If you are going to be recording other artists, developing some
studio practices is a good idea. A subtle, but necessary, best-practice
is to post a Studio Policy somewhere near the work area. It relieves you
from having to recite the 'rules' every time you record. It may also be
wise to put in the Studio Policy that you don't provide meals, drinks,
or overnight quarters for clients. It may also be important to include a
clause that allows you to stop a session in progress for any reason,
including musicians who don't know their parts, have bad attitudes, or
your having to try to record a musician who is intoxicated enough to
inhibit their playing.
Be as diplomatic as you possibly can be with clients. This is because at some point, you'll undoubtedly be faced with a client who you feel needs to change their sound. This is touchy ground with some people, because they feel you're saying they sound bad. For this reason, it's always better to be careful with how you approach them. Try saying things along the lines of "I don't want to interfere with (whatever is causing the issue), but I feel that the recording and the song are going to sound better if you do 'X'. Can we try it and see if you like it?" This will come off sounding more reasonable than simply saying you think they sound out of tune.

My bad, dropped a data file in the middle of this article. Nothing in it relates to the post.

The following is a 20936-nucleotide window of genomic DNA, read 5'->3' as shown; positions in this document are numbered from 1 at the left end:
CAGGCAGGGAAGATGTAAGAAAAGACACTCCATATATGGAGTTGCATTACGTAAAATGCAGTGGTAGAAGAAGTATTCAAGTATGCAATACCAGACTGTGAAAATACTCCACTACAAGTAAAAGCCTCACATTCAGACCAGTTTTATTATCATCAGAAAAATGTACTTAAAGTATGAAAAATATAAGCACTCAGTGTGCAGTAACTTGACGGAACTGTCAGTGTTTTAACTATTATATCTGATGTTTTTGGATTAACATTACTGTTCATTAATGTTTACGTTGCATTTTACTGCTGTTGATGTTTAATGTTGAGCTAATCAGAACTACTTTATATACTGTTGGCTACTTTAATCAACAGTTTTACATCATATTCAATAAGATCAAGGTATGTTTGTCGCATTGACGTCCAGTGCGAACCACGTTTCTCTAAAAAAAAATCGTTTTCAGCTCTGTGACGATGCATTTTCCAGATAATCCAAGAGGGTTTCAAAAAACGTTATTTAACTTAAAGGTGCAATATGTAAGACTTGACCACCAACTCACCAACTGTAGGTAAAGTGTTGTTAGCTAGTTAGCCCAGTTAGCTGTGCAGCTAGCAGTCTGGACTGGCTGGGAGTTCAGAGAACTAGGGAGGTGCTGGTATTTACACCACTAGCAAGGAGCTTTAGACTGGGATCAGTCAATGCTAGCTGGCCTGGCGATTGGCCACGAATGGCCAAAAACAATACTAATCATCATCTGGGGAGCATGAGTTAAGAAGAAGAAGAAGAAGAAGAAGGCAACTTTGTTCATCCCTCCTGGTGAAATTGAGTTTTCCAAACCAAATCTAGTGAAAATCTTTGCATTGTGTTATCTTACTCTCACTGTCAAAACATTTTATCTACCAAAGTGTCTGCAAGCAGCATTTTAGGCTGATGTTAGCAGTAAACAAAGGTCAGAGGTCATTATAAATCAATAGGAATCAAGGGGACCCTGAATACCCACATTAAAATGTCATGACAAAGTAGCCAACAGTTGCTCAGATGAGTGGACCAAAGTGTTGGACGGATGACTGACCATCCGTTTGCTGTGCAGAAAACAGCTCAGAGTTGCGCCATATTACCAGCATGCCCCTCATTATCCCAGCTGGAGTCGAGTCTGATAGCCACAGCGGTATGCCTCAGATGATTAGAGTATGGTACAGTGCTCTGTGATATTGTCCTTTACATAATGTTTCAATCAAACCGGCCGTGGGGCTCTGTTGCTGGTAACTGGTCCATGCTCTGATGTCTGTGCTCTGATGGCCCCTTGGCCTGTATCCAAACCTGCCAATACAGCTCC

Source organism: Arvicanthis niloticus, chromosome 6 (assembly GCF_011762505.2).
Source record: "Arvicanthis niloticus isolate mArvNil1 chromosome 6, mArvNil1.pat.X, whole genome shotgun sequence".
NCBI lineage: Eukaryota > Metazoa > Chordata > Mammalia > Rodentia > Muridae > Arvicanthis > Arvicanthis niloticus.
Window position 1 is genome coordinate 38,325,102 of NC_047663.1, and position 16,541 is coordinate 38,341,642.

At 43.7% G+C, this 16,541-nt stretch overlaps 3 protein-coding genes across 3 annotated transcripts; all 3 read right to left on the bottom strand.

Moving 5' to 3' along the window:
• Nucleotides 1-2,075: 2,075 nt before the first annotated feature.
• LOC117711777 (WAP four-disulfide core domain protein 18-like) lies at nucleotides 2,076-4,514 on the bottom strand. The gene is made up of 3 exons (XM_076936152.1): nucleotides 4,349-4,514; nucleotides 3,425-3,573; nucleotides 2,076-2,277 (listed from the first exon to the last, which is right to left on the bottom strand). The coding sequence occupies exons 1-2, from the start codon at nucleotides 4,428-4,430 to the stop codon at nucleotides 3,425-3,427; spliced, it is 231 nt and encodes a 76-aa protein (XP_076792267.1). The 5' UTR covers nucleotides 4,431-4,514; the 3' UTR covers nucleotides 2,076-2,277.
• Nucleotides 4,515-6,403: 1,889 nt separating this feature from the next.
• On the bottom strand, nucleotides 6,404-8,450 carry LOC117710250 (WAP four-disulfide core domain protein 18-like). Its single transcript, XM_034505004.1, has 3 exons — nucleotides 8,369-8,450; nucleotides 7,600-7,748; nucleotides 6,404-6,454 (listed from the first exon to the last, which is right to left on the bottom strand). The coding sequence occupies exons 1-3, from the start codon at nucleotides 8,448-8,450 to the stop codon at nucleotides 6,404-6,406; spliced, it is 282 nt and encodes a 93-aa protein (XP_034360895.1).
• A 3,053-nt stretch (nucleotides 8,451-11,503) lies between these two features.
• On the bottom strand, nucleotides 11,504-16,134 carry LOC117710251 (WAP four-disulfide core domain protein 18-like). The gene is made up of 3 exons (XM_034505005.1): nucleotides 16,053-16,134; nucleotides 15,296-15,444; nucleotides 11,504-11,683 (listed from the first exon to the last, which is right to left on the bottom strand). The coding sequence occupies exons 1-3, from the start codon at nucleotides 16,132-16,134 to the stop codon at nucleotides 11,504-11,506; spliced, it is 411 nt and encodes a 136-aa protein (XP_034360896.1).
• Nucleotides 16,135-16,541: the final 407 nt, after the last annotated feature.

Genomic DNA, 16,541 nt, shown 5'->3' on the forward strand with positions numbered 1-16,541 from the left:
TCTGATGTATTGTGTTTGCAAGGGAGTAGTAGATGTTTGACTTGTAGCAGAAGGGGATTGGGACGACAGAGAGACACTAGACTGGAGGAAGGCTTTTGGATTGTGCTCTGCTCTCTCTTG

As the producer for your studio, you'll have to make important decisions that help shape the final outcome of each project. It's also your job to make sure that everything works smoothly with any booking, billing and record keeping.
Create written agreements for the various project productions you may encounter.